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Point and Counter Point: OUR ITVETS: The Harlots In Our Midst

Posted: Friday, February 9, 2024. 8:45 am CST.

The views expressed in this article are those of the writer and not necessarily those of Breaking Belize News.

By Dorian A. Barrow, Ph.D.: Thomas Secker, an Archbishop of Canterbury, once said that “If you would not step into the harlot’s house, do not go by the harlot’s door”.  The maturing process of becoming a recognized educational establishment in Belize is akin to that of a harlot.  First you do it for love, then for a few friends, and finally only for money (Moliere).  Our ITEVETs have been doing what they do best, providing technical and vocational education and training services, for a long time just for the love of it.  Now our ITVET-Teachers not only want to get paid – some even claim that they have not received their salaries for six months, from September of 2023 – but also want the quality of the work that they do and the many wonderful opportunities that their ITVET-Institutions offer to our marginalized young men and girls to participate meaningfully in the sustainable development of Belize, to be recognized.  For me, the real question is what does the Ministry of Education (MOE) have planned for our ITVETS and when will these plans be rolled out?  More importantly, why have we invested so much (over $30M Bz.) in rut ITVETs and what have been the returns on these massive investments so far?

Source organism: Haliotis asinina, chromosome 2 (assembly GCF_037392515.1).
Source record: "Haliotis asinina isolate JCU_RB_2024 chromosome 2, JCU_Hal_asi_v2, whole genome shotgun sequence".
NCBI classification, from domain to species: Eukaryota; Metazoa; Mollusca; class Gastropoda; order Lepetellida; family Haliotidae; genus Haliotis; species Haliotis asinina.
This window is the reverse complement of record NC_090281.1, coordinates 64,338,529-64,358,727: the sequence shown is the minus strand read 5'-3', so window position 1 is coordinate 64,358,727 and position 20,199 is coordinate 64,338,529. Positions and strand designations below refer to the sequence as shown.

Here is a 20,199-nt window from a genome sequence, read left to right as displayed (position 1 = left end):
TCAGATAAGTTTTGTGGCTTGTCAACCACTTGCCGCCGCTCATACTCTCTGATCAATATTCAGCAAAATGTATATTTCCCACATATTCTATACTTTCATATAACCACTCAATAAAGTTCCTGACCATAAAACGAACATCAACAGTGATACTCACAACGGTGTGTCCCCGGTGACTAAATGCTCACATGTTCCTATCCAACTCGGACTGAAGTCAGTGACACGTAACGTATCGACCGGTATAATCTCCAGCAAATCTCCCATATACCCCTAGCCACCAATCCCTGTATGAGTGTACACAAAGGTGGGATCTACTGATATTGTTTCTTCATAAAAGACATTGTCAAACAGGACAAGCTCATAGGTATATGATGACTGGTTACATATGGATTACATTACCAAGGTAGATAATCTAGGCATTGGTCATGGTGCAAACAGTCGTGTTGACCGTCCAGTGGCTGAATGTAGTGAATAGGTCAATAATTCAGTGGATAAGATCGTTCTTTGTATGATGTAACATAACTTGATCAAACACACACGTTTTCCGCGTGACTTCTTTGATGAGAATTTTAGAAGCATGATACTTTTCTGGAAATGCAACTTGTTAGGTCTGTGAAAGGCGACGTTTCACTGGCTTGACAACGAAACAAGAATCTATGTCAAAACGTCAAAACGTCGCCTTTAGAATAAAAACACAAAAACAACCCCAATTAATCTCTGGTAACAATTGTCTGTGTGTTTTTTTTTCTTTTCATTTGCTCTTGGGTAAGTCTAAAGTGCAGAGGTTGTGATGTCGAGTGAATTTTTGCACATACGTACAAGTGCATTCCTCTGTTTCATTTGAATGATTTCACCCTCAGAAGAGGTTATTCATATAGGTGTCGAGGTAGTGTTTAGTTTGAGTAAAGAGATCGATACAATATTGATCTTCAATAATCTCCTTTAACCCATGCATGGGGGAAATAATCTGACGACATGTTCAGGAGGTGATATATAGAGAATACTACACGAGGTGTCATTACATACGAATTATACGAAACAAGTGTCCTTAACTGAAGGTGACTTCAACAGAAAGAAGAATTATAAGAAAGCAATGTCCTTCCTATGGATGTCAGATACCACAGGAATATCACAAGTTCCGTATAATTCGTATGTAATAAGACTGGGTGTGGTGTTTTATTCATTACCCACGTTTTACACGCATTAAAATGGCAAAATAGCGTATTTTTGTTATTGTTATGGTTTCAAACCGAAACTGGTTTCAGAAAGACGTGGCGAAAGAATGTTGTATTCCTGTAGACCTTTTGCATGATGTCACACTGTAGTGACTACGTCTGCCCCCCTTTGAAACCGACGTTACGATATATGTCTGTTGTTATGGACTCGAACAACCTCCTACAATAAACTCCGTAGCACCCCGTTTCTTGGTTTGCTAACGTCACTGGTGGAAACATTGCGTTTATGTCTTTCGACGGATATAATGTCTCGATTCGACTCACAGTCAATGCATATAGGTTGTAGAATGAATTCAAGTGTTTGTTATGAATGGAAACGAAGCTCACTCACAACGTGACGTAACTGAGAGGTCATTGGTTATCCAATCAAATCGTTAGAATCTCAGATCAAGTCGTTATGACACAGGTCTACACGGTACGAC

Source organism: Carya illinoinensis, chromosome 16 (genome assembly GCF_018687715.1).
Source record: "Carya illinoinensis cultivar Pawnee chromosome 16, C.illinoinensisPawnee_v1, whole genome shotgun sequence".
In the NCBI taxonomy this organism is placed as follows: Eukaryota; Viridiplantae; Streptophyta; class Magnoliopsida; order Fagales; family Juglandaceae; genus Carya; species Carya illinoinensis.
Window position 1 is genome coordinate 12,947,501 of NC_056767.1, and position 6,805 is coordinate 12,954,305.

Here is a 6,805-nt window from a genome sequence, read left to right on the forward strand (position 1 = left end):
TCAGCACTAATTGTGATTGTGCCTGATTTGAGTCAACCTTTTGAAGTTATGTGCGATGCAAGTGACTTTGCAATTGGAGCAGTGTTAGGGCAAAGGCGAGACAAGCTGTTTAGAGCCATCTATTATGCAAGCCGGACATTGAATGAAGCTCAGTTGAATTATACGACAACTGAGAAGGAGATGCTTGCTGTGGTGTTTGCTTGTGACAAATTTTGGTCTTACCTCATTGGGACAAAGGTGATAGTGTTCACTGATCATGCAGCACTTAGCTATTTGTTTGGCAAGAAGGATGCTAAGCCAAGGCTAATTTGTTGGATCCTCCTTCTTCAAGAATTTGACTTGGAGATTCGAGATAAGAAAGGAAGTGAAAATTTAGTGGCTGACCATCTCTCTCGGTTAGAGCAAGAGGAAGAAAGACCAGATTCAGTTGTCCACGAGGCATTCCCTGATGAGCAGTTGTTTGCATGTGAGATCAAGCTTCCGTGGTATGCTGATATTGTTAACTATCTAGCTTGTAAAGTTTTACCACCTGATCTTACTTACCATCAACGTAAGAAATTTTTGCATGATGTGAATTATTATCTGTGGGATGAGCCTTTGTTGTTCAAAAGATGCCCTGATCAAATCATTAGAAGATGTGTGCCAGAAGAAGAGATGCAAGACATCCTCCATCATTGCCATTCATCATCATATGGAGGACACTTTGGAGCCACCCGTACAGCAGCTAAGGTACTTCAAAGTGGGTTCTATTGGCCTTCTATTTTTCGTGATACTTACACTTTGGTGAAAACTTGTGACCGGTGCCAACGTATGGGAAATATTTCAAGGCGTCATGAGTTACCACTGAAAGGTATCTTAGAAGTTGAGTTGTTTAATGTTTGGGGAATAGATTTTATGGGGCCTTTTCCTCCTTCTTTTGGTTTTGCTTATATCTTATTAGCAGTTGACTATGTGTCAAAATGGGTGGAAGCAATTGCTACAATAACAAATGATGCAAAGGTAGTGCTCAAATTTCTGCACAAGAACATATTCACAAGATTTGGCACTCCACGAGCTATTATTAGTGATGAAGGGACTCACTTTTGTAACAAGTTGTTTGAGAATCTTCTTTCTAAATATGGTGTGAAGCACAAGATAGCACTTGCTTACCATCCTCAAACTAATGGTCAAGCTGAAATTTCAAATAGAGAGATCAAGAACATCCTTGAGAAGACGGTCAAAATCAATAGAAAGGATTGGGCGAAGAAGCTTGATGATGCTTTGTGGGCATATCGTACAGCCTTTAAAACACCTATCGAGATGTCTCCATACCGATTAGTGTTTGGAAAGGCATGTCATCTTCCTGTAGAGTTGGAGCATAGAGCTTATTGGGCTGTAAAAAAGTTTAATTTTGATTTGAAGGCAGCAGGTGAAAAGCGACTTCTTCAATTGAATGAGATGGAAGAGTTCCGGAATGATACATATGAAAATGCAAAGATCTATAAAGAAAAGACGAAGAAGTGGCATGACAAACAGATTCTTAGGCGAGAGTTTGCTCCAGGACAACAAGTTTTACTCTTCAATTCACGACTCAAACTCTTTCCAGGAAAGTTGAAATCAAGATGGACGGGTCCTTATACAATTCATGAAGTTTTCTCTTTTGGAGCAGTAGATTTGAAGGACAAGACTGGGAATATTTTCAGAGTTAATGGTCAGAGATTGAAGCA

In this essay I look at what that investment has been over the last thirty years and speculate on what I think could be done to bring our ITVETs formally into our education system from the periphery where they have been for the past three decades.  My thesis is that with the kind of leadership that we now have in the Ministry of Education, including our Chief Education Officer, Ms. Yolanda Gongora, who is a US trained specialists in technical vocational education and training (TVET), and with real possibility of significant grant funding from international financial institutions like the MCC of US State Department, ITVET-education is on the cusps of helping us to advance, as Dr Zab would say, the ‘fourth industrial revolution’ in Belize.  Here is why I feel so optimistic.   

Presently we have six Technical Vocational Education and Training Institutes, known as ITVETs, in the country, one in each district.  The two most celebrated and populous are the ones in San Ignacio and the other in Orange Walk Town.  As currently operational our six ITVETs do not belong in the formal education system in Belize as they are neither classified as Primary, Secondary or Tertiary level institutions.  They therefore are not members of the Association of Secondary Schools (BAPS) nor the Association of Tertiary Level Institutions (ATLIB), though in the recently revised National Accreditation Council’s legislation they are classified with the tertiary institutions (Junior Colleges and Universities) and the Minister of Education, Culture, Science and Technology,  the Hon. Francis Fonseca, in his opening remarks at the 2024 Consortium for Educational Development in Belize (COBEC) Winter Conference at the University of Belize, expressed his interest in the ITVETS being welcome to that fold.